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Panel Questions

(SOUNDBITE OF MUSIC)

BILL KURTIS: From NPR and WBEZ Chicago, this is WAIT WAIT... DON'T TELL ME, the NPR news quiz. I'm Bill Kurtis. We're playing this week with Helen Hong, Alonzo Bodden and Peter Grosz. And here again is your host, a man who washes his hands after washing his hands just to be safe, Peter Sagal.

(SOUNDBITE OF APPLAUSE SOUND EFFECT)

PETER SAGAL, HOST:

Thank you, Bill. In just a minute, Bill orders the chef's special at a rhyme-staurant (ph) in our Listener Limerick Challenge. If you'd like to play, give us a call at 1-888-WAIT-WAIT - that's 1-888-924-8924. But right now, panel, it is time to play the game that we like to call...

KURITS: The Viral Load.

SAGAL: Sometimes, the COVID news moves faster than Donald Trump running to a bunker. We're going to ask you about it rapid-fire true-false style. Get your question right - you get a point. You ready to play?

HELEN HONG: Yes.

SAGAL: Here we go. Alonzo, true or false - in response to COVID-19 hardships, the University of Saskatchewan announced that it would be reducing tuition for its fall semester by 18 whole dollars.

ALONZO BODDEN: True.

BODDEN: Yes.

(SOUNDBITE OF BELL)

SAGAL: To be fair, that's Canadian dollars. In U.S. dollars, that's about $13. Helen, true or false - a theme park in Denmark is enforcing social distancing by adopting a no-bumping policy on their bumper car ride.

HONG: False.

SAGAL: Right.

(SOUNDBITE OF BELL)

SAGAL: They're enforcing social distancing by allowing one person on the roller coaster at a time.

PETER GROSZ: (Laughter).

SAGAL: Peter, true or false - a man in Tantara, Peru, who was out drinking with friends in violation of lockdown rules laid down in a coffin and pretended to be a corpse to avoid arrest.

GROSZ: True.

SAGAL: Yes.

(SOUNDBITE OF BELL)

SAGAL: That man was the mayor of Tantara, Peru.

GROSZ: (Laughter).

SAGAL: Alonzo, true or, of course, true - a man who attended the crowded Memorial Day pool party in Lake of the Ozarks has tested positive for coronavirus.

BODDEN: Hard to believe, but I'm going to go with true.

SAGAL: It's actually, of course, it's true, but we'll give it to you.

(SOUNDBITE OF BELL)

SAGAL: Helen, true or false - according to The Washington Post, Americans are reaching record levels of fitness because of all the exercise they're doing during lockdown.

HONG: Oh, false.

SAGAL: Right.

(SOUNDBITE OF BELL)

SAGAL: They're reaching record levels of exercise injuries. Alonzo, true or false - CNN reported this week that all the time we're spending at home is leading to an increase in the sales of sweatpants.

BODDEN: True.

SAGAL: No, it's false. It's leading to an increase in the number of nudists. Helen, true or false...

GROSZ: (Laughter).

SAGAL: ...Disney World is planning to reopen with social distancing rules enforced by playing the song "Zip-A-Dee-Doo-Dah, Zip-A-Six-Feet-Away" (ph) on loudspeakers.

HONG: False.

SAGAL: Right.

(SOUNDBITE OF BELL)

SAGAL: The rules will be enforced by Imperial Stormtroopers...

(LAUGHTER)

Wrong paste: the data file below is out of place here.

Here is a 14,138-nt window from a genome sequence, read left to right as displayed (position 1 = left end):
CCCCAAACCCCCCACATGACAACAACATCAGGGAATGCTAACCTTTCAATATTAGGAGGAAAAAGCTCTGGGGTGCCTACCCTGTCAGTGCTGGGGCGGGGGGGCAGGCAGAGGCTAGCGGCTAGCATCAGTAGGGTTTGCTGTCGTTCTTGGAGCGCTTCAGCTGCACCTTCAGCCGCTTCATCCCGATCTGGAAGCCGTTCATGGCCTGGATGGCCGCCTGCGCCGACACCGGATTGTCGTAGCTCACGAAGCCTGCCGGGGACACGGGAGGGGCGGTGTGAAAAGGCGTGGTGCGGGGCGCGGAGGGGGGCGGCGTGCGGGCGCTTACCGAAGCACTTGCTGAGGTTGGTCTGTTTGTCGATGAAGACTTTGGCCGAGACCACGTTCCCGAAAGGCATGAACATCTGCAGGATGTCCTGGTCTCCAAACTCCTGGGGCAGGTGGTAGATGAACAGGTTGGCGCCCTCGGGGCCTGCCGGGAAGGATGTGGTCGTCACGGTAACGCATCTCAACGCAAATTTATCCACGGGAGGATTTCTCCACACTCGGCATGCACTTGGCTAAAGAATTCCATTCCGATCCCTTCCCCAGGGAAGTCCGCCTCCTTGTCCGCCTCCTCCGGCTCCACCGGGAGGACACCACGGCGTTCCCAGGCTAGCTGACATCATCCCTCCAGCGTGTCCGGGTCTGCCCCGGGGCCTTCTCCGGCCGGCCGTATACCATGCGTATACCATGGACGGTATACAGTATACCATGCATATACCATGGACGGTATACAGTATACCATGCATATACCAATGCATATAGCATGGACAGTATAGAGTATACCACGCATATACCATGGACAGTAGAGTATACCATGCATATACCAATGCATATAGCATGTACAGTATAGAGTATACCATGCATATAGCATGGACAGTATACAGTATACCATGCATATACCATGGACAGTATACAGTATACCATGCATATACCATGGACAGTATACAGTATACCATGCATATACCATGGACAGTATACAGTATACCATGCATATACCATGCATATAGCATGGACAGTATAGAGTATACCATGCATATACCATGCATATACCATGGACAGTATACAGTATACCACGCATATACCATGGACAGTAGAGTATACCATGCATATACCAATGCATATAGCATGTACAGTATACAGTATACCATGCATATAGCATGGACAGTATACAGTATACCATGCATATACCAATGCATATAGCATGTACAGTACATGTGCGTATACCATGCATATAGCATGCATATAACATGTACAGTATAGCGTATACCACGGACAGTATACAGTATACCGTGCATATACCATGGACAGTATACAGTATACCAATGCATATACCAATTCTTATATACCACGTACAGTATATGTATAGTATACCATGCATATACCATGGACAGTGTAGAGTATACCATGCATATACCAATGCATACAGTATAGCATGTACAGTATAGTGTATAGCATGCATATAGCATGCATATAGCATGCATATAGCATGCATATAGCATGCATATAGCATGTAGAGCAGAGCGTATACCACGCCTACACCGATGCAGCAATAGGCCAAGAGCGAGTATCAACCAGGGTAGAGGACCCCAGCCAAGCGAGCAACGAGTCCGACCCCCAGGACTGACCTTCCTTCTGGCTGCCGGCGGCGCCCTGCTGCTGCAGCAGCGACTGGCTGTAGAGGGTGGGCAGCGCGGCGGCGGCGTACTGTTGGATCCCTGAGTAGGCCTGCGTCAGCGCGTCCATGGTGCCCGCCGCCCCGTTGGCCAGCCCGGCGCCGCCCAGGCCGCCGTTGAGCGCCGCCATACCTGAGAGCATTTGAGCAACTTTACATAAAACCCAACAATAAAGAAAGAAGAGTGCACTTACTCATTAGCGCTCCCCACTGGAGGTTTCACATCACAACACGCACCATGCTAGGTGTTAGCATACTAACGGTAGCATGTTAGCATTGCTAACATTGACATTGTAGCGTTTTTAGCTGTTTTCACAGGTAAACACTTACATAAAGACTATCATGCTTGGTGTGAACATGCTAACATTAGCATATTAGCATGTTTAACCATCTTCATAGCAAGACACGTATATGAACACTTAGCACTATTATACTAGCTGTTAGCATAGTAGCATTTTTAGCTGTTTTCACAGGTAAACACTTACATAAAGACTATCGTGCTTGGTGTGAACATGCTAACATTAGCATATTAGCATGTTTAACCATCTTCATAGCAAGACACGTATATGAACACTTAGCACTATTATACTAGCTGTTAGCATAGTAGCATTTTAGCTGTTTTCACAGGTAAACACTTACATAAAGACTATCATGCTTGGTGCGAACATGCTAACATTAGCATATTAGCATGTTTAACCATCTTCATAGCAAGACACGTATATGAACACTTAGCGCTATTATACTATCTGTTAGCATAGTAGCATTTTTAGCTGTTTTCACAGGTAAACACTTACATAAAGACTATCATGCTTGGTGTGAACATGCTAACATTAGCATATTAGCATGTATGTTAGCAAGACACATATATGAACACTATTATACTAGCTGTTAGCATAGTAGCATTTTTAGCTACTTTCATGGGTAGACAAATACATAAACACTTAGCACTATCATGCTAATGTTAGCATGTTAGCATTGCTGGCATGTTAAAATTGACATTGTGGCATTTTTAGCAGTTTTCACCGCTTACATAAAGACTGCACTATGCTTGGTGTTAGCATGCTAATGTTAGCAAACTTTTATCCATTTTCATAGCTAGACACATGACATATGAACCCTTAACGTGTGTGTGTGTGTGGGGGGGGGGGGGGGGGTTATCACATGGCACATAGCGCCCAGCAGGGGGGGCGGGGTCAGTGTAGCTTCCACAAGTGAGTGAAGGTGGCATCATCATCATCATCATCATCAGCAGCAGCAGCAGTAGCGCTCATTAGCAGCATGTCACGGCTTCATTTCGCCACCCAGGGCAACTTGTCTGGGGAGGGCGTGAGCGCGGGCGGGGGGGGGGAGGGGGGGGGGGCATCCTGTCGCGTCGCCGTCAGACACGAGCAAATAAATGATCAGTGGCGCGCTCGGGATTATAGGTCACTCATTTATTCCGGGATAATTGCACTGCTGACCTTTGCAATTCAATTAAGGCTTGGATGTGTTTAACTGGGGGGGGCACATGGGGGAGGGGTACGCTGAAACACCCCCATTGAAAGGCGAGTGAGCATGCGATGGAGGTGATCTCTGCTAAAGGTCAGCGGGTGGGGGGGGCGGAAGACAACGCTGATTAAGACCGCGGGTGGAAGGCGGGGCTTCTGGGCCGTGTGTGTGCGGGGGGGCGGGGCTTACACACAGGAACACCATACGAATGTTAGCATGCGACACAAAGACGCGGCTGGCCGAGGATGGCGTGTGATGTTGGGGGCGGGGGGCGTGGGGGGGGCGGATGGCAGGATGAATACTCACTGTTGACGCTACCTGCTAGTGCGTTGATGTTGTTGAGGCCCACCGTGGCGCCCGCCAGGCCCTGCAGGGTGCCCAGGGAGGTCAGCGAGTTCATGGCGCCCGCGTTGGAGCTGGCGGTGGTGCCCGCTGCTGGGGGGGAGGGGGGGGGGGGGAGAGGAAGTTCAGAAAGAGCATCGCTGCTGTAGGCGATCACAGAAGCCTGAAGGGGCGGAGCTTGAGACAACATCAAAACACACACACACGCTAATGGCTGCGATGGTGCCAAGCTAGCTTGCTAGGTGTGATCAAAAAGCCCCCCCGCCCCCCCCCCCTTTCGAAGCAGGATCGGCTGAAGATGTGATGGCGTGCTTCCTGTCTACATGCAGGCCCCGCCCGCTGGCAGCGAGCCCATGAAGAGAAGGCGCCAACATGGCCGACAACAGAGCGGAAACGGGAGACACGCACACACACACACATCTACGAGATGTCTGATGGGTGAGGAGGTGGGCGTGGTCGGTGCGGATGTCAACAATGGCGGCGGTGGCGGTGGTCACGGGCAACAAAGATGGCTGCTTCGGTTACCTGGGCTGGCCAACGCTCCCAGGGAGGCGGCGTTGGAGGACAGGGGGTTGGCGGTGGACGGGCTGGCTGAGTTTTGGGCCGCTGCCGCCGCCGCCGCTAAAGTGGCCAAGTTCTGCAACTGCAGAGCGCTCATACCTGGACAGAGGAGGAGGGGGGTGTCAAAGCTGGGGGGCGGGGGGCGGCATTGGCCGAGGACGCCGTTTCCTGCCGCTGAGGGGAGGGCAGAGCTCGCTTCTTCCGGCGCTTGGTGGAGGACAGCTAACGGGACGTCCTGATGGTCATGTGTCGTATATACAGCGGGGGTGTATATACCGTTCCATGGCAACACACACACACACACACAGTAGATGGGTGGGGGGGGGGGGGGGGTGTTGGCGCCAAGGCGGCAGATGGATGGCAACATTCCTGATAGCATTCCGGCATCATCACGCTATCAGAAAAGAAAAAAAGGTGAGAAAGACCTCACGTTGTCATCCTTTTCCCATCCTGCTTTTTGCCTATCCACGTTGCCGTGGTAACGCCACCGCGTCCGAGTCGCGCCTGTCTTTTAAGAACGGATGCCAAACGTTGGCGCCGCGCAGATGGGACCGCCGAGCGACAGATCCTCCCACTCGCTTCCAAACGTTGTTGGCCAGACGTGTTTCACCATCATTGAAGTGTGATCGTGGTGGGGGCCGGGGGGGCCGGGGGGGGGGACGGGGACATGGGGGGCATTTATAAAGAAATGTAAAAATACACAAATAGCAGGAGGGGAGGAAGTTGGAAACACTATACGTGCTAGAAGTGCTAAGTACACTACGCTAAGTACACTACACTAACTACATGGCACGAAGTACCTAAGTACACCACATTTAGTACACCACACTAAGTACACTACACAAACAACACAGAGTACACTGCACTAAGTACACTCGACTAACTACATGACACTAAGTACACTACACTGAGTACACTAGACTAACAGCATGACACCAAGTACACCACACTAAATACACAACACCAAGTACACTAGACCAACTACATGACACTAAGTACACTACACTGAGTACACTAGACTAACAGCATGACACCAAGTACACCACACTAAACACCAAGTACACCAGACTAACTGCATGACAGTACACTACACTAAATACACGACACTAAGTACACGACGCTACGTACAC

SAGAL: ...From "Star Wars."

SAGAL: And that's it for our Viral Load. If they get coughed up, we'll bring them to you next time.

(SOUNDBITE OF BOB MARLEY SONG, "KAYA")

SAGAL: OK, panel. Now it's time for some more questions from the week's news. Peter, as the pandemic rages on, according to The New York Times, people in cities everywhere are deciding to make what lifestyle change?

GROSZ: People in cities everywhere?

SAGAL: Uh-huh.

GROSZ: They are throwing their trash out their window.

SAGAL: No.

GROSZ: I don't know. I'll take a hint.

SAGAL: Don't wear your Manolo Blahniks out there in the field. They'll sink into the dirt.

GROSZ: People are not wearing heels? They're wearing...

SAGAL: Well, no.

GROSZ: ...Flats? Yes, someone steal this for the sake of...

SAGAL: Alonzo, go ahead.

BODDEN: They're moving to the country.

SAGAL: Exactly right.

(SOUNDBITE OF BELL)

SAGAL: Months of being stuck inside the same tiny apartments and the increased flexibility that people have for remote working has made many people choose to leave the city, go live off the land, raise chickens to lay eggs.

GROSZ: Yes, but...

SAGAL: The rural folk must be so happy about the urbanites coming to the country to learn their ways and give them coronavirus.

(LAUGHTER)

GROSZ: Yeah.

SAGAL: I mean, not - a lot of people are not cut out for country life. If you are milking your cow, and you ask the cow if it has almond milk, you should not be there.

(LAUGHTER)

HONG: I actually understand this, like, inclination because since the lockdown has started, I've gone full doomsday prepper. And I'm, like, growing a garden out on my patio for the first time. And I have so far killed many, many plants. So...

SAGAL: So you're not cut out for this.

HONG: No. Like, nobody give me a chicken.

BODDEN: With all due respect, a garden in a box on a balcony is not going full doomsday planning.

HONG: (Laughter).

BODDEN: Just think there's a little more involved in a doomsday plan than, oh, my gosh. My little plant died in my box on my balcony.

SAGAL: Oh, no, Alonzo.

BODDEN: How will I make it?

SAGAL: I'm ready for when the big one drops because I have a window box with bah-sil (ph).

(LAUGHTER)

GROSZ: You'll all be eating capreses that are just mozzarella and tomato, you fools. I...

(LAUGHTER)

SAGAL: I have pesto until civilization rebuilds.

HONG: I call mine bay-sil (ph), Peter. It's basil (laughter).

SAGAL: I know. I said that wrong.

(SOUNDBITE OF VIC MIZZY SONG, "GREEN ACRES THEME") Transcript provided by NPR, Copyright NPR.

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